When giving feedback, managers should remember that communication should be open and offer opportunities for all parties involved to speak. To be effective, positive feedback should be:
- Timely: Time is of the essence when it comes to correcting negative behaviors. When managers notice problems, they should take timely action to address and remedy the issue quickly.
- Specific: Any feedback conversations should address only the issue at hand—the employee's performance—regardless of if the topic is good or bad. It shouldn't bring in related or similar incidents, projects, or topics.
- Objective: Part of a manager's responsibilities is conflict resolution. Regardless of personality or personal feelings, any feedback conversations should be objective and free from individual opinions or other outside influences.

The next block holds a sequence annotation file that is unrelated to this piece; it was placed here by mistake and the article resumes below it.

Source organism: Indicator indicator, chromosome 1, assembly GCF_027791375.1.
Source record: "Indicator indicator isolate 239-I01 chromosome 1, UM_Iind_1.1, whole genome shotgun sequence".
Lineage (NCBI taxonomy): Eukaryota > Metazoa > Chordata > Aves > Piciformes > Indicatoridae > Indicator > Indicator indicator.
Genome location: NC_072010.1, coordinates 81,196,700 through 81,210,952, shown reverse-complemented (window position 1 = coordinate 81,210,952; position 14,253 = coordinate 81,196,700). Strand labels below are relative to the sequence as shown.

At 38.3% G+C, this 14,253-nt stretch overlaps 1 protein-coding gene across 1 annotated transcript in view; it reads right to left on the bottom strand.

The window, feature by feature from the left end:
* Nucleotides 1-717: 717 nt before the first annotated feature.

- Constructive: Any and all feedback conversations should be presented in a positive, constructive way. If possible, address the problem and offer solutions or suggestions to change or improve negative behaviors and ways to continue reinforcing positive ones.
A the end of the day, it's important for managers to remember that your goal is to reinforce strong employee behaviors and eliminate negative ones through positive reinforcement. By keeping these four tips for effective positive feedback in mind, it should be smooth sailing.
More Positive Feedback Tips
1. Use Facts, Not Hearsay
Base your positive feedback on factual events. Managers should stick to what you have observed and know, not on rumors or information that you've received secondhand.